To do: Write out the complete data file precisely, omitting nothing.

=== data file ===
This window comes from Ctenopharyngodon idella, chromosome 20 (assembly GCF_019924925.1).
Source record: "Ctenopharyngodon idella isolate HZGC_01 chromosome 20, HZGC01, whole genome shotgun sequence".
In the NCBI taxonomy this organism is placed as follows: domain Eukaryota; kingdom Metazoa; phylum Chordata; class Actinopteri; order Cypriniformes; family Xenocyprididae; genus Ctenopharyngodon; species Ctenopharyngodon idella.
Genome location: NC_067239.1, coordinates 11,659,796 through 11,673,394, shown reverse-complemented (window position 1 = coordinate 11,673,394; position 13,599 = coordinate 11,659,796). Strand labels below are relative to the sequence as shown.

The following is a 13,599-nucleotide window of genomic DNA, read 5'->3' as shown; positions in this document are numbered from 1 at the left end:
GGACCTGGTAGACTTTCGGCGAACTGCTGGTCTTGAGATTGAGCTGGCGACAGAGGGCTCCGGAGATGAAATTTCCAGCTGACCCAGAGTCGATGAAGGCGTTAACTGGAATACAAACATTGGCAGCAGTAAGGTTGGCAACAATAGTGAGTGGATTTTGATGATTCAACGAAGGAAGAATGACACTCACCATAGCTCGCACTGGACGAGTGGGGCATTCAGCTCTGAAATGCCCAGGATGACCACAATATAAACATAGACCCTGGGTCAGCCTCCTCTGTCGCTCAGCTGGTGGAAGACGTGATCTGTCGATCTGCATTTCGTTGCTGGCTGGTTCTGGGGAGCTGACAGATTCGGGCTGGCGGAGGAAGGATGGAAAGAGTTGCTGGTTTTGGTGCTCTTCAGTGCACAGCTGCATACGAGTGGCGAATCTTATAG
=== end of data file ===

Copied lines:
This window comes from Ctenopharyngodon idella, chromosome 20 (assembly GCF_019924925.1).
Source record: "Ctenopharyngodon idella isolate HZGC_01 chromosome 20, HZGC01, whole genome shotgun sequence".
In the NCBI taxonomy this organism is placed as follows: domain Eukaryota; kingdom Metazoa; phylum Chordata; class Actinopteri; order Cypriniformes; family Xenocyprididae; genus Ctenopharyngodon; species Ctenopharyngodon idella.
Genome location: NC_067239.1, coordinates 11,659,796 through 11,673,394, shown reverse-complemented (window position 1 = coordinate 11,673,394; position 13,599 = coordinate 11,659,796). Strand labels below are relative to the sequence as shown.

The following is a 13,599-nucleotide window of genomic DNA, read 5'->3' as shown; positions in this document are numbered from 1 at the left end:
GGACCTGGTAGACTTTCGGCGAACTGCTGGTCTTGAGATTGAGCTGGCGACAGAGGGCTCCGGAGATGAAATTTCCAGCTGACCCAGAGTCGATGAAGGCGTTAACTGGAATACAAACATTGGCAGCAGTAAGGTTGGCAACAATAGTGAGTGGATTTTGATGATTCAACGAAGGAAGAATGACACTCACCATAGCTCGCACTGGACGAGTGGGGCATTCAGCTCTGAAATGCCCAGGATGACCACAATATAAACATAGACCCTGGGTCAGCCTCCTCTGTCGCTCAGCTGGTGGAAGACGTGATCTGTCGATCTGCATTTCGTTGCTGGCTGGTTCTGGGGAGCTGACAGATTCGGGCTGGCGGAGGAAGGATGGAAAGAGTTGCTGGTTTTGGTGCTCTTCAGTGCACAGCTGCATACGAGTGGCGAATCTTATAG